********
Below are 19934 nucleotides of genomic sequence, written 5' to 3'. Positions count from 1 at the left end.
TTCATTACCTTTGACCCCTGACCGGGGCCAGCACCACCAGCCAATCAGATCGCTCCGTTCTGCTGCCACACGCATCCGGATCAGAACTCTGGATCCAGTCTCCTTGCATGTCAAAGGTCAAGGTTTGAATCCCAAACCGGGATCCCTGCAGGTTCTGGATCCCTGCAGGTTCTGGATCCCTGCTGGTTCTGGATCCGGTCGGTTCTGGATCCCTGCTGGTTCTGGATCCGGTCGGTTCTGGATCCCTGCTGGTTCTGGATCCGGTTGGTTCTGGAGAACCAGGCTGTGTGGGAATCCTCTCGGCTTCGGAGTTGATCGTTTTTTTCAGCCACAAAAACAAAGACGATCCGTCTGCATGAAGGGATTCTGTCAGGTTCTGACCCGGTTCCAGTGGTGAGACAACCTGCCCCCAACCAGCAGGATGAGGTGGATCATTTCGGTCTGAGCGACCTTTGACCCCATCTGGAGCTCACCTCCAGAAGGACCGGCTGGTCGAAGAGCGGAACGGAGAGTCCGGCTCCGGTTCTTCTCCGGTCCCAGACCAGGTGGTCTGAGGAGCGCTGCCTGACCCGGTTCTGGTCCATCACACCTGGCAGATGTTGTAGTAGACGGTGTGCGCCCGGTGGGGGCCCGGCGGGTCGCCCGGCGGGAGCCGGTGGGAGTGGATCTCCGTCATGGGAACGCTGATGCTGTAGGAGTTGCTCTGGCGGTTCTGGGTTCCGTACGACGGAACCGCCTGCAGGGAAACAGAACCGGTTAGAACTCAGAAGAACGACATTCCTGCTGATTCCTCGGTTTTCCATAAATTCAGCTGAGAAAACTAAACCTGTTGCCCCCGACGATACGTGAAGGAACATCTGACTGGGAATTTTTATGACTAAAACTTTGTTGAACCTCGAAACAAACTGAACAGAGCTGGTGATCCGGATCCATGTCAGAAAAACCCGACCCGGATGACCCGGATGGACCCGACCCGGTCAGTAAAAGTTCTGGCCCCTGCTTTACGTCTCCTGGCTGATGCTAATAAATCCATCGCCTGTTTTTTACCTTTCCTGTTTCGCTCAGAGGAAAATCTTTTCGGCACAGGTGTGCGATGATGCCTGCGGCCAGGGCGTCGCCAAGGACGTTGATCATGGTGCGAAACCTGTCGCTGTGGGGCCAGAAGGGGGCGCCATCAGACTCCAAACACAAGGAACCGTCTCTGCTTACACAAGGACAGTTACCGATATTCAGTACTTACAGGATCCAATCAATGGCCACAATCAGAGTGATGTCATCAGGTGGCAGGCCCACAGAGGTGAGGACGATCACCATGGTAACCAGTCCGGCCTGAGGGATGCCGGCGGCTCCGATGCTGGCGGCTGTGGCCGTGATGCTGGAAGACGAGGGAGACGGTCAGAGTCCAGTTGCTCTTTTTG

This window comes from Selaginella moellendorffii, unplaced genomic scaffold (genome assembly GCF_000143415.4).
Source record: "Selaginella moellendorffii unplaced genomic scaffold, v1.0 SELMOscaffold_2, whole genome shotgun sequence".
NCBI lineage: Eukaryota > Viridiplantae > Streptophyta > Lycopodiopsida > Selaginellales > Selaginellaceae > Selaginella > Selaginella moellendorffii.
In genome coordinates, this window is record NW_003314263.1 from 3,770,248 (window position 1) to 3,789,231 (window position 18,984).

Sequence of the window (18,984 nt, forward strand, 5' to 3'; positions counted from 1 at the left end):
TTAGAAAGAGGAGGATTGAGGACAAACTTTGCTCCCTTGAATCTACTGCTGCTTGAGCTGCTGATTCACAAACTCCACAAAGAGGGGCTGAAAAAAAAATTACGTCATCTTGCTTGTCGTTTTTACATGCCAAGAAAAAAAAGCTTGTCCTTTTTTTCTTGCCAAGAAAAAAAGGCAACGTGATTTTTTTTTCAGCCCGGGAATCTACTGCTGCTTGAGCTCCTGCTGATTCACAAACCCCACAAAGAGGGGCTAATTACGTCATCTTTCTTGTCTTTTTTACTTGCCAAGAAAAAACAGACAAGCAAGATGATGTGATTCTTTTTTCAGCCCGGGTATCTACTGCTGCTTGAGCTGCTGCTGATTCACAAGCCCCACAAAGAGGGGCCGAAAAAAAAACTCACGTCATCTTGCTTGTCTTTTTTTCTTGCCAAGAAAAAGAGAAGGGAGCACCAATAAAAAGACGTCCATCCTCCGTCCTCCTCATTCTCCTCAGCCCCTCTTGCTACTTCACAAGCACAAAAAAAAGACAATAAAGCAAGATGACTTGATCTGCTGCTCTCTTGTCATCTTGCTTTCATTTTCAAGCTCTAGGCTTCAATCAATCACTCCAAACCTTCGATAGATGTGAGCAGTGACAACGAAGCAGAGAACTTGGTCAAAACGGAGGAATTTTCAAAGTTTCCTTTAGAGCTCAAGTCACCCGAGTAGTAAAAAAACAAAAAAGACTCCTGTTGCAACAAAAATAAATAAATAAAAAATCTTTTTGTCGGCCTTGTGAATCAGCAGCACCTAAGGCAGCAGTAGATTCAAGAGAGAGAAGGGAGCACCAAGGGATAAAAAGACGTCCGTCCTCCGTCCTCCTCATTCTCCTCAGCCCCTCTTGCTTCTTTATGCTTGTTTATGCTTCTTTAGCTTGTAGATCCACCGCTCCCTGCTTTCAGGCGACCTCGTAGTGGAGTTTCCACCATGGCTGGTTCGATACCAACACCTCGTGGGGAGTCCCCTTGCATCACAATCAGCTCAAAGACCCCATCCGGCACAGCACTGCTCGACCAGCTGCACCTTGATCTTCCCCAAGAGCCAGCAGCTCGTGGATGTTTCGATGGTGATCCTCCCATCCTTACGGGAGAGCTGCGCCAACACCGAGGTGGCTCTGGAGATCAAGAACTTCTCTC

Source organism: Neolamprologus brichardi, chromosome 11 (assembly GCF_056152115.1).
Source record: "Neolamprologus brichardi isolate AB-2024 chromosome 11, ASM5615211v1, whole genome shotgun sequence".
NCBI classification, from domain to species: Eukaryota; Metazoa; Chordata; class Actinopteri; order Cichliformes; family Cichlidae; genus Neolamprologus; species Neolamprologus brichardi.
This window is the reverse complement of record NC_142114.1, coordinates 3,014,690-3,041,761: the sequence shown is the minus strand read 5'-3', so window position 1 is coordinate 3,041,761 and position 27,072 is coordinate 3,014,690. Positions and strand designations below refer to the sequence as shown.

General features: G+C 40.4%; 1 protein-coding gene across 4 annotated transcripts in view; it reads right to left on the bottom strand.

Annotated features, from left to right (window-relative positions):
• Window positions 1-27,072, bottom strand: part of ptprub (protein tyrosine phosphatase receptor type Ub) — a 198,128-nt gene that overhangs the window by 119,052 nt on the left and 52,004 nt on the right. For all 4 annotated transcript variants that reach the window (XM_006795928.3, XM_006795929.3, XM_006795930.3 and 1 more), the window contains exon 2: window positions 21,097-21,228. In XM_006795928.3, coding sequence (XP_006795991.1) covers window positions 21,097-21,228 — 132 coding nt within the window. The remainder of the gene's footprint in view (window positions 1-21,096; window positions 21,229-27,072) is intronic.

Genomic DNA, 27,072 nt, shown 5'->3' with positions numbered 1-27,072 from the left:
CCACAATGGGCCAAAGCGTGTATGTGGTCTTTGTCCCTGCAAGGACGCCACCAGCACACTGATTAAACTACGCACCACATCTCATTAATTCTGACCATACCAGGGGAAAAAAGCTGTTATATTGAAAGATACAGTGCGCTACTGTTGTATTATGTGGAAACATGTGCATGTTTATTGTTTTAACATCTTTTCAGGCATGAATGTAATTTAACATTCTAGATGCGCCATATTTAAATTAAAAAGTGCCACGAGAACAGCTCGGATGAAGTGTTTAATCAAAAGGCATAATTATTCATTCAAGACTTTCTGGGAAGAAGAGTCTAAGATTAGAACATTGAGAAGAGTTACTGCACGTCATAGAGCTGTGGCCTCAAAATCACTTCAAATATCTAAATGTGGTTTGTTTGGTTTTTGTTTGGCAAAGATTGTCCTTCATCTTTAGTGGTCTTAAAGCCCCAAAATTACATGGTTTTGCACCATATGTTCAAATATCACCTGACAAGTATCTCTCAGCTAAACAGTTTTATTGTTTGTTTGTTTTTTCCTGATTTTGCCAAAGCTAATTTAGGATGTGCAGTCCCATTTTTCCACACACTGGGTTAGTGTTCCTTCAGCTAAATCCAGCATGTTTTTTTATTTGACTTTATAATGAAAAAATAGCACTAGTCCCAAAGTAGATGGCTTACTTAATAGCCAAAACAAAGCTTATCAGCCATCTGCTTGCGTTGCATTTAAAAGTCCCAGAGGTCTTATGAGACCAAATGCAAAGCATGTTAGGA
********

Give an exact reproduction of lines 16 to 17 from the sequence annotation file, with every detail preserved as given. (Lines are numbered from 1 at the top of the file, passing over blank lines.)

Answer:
Genomic DNA, 27,072 nt, shown 5'->3' with positions numbered 1-27,072 from the left:
CCACAATGGGCCAAAGCGTGTATGTGGTCTTTGTCCCTGCAAGGACGCCACCAGCACACTGATTAAACTACGCACCACATCTCATTAATTCTGACCATACCAGGGGAAAAAAGCTGTTATATTGAAAGATACAGTGCGCTACTGTTGTATTATGTGGAAACATGTGCATGTTTATTGTTTTAACATCTTTTCAGGCATGAATGTAATTTAACATTCTAGATGCGCCATATTTAAATTAAAAAGTGCCACGAGAACAGCTCGGATGAAGTGTTTAATCAAAAGGCATAATTATTCATTCAAGACTTTCTGGGAAGAAGAGTCTAAGATTAGAACATTGAGAAGAGTTACTGCACGTCATAGAGCTGTGGCCTCAAAATCACTTCAAATATCTAAATGTGGTTTGTTTGGTTTTTGTTTGGCAAAGATTGTCCTTCATCTTTAGTGGTCTTAAAGCCCCAAAATTACATGGTTTTGCACCATATGTTCAAATATCACCTGACAAGTATCTCTCAGCTAAACAGTTTTATTGTTTGTTTGTTTTTTCCTGATTTTGCCAAAGCTAATTTAGGATGTGCAGTCCCATTTTTCCACACACTGGGTTAGTGTTCCTTCAGCTAAATCCAGCATGTTTTTTTATTTGACTTTATAATGAAAAAATAGCACTAGTCCCAAAGTAGATGGCTTACTTAATAGCCAAAACAAAGCTTATCAGCCATCTGCTTGCGTTGCATTTAAAAGTCCCAGAGGTCTTATGAGACCAAATGCAAAGCATGTTAGGA